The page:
This Tuesday, the traits working group finished our first sprint of 2020, last 6 weeks from February 11th through March 24th. The last sprint was about a year ago, but we decided to resurrect the format in order to help push forward traits-related work in Chalk and rustc.
What is wg-traits and what do we do?
Goal: An efficient, extensible, and reusable crate for the Rust trait system
The overarching goal of the traits working group is to create a performant, extensible, and clean implementation of Rust's trait system. This implementation should scale not only to existing Rust features but also to new and upcoming features, such as:
- Implied bounds (RFC)
- Const generics (RFC)
- Generic associated types (GATs) (RFC)
- Inherent associated items (tracking issue)
As if that weren't enough, we'd like the implementaton to be reusable, too -- meaning that it can be used by rustc, yes, but also rust-analyzer and potentially other contexts as well.
This effort is part of one of the big, longer term goals for the compiler team: library-ification. This refers to the idea of breaking apart the compiler into independent libraries that can be learned, tested, and developed independently.
In order to achieve these and future features, our work is split into two parts: 1) Improving rustc's existing trait solver. 2) Design and implement the Chalk trait solver, work towards integration into rustc. The Chalk trait solver, briefly, is a logic-based trait solver, designed to be independent of rustc internals. In addition to it being more powerful than the current rustc trait solving implementation, Chalk can be used as a library for compiler-related work, such as IDE integration (e.g. rust-analyzer).
Coming into 2020, we — the traits working group — knew we wanted to get more organized and start to push more on getting Chalk fully integrated into rustc, by cleaning up the Chalk codebase itself, fixing bugs, implementing new features, and ultimately integrating Chalk into rustc itself. In addition, we are committed to documenting design considerations and decisions for better accesibility now and in the future. For example, we now publish a Chalk book which, while incomplete, attempts to document the Chalk internals somewhat akin to the rustc dev guide.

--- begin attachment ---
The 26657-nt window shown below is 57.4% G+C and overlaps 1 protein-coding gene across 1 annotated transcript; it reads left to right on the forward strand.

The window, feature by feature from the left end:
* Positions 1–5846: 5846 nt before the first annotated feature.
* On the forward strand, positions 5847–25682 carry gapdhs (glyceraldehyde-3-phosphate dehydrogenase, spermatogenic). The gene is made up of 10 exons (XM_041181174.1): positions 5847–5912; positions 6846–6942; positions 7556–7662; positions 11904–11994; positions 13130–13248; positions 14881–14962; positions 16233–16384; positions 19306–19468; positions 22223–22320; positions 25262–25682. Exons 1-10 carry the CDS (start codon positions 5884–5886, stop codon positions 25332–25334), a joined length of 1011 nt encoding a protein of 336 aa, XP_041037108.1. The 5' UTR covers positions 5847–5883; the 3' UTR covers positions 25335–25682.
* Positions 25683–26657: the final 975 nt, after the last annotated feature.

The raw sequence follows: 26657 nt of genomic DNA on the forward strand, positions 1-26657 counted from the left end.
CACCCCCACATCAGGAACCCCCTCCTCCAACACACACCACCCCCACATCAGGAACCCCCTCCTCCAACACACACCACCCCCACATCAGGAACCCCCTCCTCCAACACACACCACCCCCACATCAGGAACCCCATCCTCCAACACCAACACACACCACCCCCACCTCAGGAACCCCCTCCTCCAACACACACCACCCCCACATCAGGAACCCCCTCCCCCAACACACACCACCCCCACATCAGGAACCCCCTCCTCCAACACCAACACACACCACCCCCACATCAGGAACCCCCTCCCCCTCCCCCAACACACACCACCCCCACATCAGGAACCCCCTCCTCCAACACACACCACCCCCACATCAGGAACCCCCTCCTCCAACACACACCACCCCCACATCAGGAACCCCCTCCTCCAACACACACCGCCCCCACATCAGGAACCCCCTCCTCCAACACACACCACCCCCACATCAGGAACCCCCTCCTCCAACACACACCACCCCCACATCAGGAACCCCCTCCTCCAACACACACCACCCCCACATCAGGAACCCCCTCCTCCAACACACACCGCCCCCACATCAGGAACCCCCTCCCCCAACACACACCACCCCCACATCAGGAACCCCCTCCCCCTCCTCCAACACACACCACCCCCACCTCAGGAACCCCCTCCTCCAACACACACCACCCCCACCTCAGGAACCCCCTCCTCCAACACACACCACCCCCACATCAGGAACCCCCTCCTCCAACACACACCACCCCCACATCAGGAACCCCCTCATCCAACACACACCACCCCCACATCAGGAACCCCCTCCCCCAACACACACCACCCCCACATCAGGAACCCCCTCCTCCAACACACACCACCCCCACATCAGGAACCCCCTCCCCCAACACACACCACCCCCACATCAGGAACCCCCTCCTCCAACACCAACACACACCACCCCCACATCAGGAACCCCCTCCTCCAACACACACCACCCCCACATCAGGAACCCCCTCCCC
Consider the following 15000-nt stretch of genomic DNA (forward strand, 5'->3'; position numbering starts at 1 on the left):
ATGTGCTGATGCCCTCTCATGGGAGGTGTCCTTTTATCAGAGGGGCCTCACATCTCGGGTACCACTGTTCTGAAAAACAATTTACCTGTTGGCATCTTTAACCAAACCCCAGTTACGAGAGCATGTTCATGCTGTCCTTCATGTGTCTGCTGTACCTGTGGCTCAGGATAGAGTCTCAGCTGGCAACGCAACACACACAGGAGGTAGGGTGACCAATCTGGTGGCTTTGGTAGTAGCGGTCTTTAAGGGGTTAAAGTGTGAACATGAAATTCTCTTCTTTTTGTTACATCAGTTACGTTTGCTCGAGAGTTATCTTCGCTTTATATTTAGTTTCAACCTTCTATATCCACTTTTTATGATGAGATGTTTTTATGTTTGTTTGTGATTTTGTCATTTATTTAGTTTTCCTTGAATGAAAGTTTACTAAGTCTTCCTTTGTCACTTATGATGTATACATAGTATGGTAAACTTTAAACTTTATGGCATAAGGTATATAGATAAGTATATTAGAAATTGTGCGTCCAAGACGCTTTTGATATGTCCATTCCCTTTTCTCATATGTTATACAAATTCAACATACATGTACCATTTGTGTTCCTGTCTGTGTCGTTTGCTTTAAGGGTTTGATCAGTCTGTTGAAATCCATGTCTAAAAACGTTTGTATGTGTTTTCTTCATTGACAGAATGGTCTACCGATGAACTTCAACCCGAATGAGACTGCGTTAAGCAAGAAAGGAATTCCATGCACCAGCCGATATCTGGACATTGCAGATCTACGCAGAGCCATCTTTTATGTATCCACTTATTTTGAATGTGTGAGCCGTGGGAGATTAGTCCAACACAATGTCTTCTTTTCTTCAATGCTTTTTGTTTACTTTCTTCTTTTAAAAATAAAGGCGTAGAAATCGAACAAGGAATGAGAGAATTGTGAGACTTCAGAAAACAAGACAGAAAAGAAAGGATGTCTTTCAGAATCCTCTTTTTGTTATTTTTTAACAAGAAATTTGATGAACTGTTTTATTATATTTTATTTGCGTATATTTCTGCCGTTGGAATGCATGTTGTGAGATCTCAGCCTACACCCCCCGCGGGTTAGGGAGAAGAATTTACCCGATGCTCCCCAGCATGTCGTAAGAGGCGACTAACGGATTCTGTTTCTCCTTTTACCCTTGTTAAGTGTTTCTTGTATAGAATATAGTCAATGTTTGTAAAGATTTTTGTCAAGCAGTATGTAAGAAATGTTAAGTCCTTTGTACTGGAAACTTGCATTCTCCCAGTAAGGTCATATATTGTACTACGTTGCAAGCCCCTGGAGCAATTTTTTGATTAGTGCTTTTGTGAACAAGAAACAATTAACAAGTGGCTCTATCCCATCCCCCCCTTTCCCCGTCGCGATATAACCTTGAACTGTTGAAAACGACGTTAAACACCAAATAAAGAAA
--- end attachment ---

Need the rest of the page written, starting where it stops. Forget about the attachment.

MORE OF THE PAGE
A note about Chalk integration in rustc
An experimental integration of Chalk was in rustc (under the
-Z chalk flag) for over a year, but since its initial implementation, little work had been done while much work had been done on Chalk itself. This ultimately meant that the initial implementation based on the older Chalk version looks very different from what an implementation based on the current Chalk would and should look like. Under this reasoning, that experimental implementation has been removed.
2020 sprint 1
Ok, with the background finished, that brings us to the actual 2020 sprint 1. Going into this, we didn't quite know what our goals would be. In this post, we'll share an overview of each of the things that were accomplished during this sprint, which actually was quite a lot!
Credit where credit is due
A big thank you :hearts: to the folks who participated in this sprint:
wg-traits skill tree
Our "skill tree" is how we track our development roadmap. It shows some of the major goals we are working towards (e.g., having chalk be usable as a standalone library) along with some of the major tasks that we have to complete along the way. You can click on the tasks to be taken to a github issue or other explanation. We try to update it after every meeting so that we have some idea of what we're doing and why.
The skill tree structure was inspired by this blog post about WebAssembly, which in turn borrowed the term from games. Sadly, the current tool that generates the skill tree doesn't yet make anything as beautiful as the hand-drawn art in the WASM post. If anybody is interested in improving the tool's output, that is on the list of 'stretch goals' for this coming sprint!
As mentioned before, in our effort to document Chalk internals, we started publishing a book late last year. Near the beginning of this sprint, we added a whole chapter about
chalk-engine itself. This is the core crate of Chalk that solves a given set of